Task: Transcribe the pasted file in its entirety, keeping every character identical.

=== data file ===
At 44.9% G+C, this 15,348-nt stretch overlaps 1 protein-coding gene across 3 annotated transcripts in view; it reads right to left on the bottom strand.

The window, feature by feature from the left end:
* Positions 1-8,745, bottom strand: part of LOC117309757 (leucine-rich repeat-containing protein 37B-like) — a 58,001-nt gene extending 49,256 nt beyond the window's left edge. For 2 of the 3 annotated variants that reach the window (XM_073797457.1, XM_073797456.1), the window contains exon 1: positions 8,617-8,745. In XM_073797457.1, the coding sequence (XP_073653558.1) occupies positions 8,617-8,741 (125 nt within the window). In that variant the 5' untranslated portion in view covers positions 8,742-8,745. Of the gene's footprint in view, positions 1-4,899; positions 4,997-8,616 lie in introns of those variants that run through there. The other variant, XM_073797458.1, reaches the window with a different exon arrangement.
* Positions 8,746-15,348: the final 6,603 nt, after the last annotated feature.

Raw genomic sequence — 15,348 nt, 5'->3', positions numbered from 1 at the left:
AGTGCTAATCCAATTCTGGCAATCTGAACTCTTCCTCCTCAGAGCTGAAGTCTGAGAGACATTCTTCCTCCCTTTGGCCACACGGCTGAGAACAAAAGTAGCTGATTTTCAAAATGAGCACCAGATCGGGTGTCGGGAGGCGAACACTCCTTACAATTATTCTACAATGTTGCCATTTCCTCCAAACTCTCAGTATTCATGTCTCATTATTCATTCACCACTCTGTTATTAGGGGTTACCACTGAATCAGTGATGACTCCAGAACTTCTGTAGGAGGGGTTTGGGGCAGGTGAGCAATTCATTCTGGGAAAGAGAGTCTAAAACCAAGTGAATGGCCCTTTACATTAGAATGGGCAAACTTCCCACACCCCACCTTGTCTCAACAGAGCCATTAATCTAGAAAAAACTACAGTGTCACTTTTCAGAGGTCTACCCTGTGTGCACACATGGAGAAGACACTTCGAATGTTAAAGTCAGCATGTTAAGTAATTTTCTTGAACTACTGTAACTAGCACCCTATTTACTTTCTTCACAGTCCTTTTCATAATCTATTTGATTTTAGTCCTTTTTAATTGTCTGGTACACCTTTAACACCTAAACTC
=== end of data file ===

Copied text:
At 44.9% G+C, this 15,348-nt stretch overlaps 1 protein-coding gene across 3 annotated transcripts in view; it reads right to left on the bottom strand.

The window, feature by feature from the left end:
* Positions 1-8,745, bottom strand: part of LOC117309757 (leucine-rich repeat-containing protein 37B-like) — a 58,001-nt gene extending 49,256 nt beyond the window's left edge. For 2 of the 3 annotated variants that reach the window (XM_073797457.1, XM_073797456.1), the window contains exon 1: positions 8,617-8,745. In XM_073797457.1, the coding sequence (XP_073653558.1) occupies positions 8,617-8,741 (125 nt within the window). In that variant the 5' untranslated portion in view covers positions 8,742-8,745. Of the gene's footprint in view, positions 1-4,899; positions 4,997-8,616 lie in introns of those variants that run through there. The other variant, XM_073797458.1, reaches the window with a different exon arrangement.
* Positions 8,746-15,348: the final 6,603 nt, after the last annotated feature.

Raw genomic sequence — 15,348 nt, 5'->3', positions numbered from 1 at the left:
AGTGCTAATCCAATTCTGGCAATCTGAACTCTTCCTCCTCAGAGCTGAAGTCTGAGAGACATTCTTCCTCCCTTTGGCCACACGGCTGAGAACAAAAGTAGCTGATTTTCAAAATGAGCACCAGATCGGGTGTCGGGAGGCGAACACTCCTTACAATTATTCTACAATGTTGCCATTTCCTCCAAACTCTCAGTATTCATGTCTCATTATTCATTCACCACTCTGTTATTAGGGGTTACCACTGAATCAGTGATGACTCCAGAACTTCTGTAGGAGGGGTTTGGGGCAGGTGAGCAATTCATTCTGGGAAAGAGAGTCTAAAACCAAGTGAATGGCCCTTTACATTAGAATGGGCAAACTTCCCACACCCCACCTTGTCTCAACAGAGCCATTAATCTAGAAAAAACTACAGTGTCACTTTTCAGAGGTCTACCCTGTGTGCACACATGGAGAAGACACTTCGAATGTTAAAGTCAGCATGTTAAGTAATTTTCTTGAACTACTGTAACTAGCACCCTATTTACTTTCTTCACAGTCCTTTTCATAATCTATTTGATTTTAGTCCTTTTTAATTGTCTGGTACACCTTTAACACCTAAACTC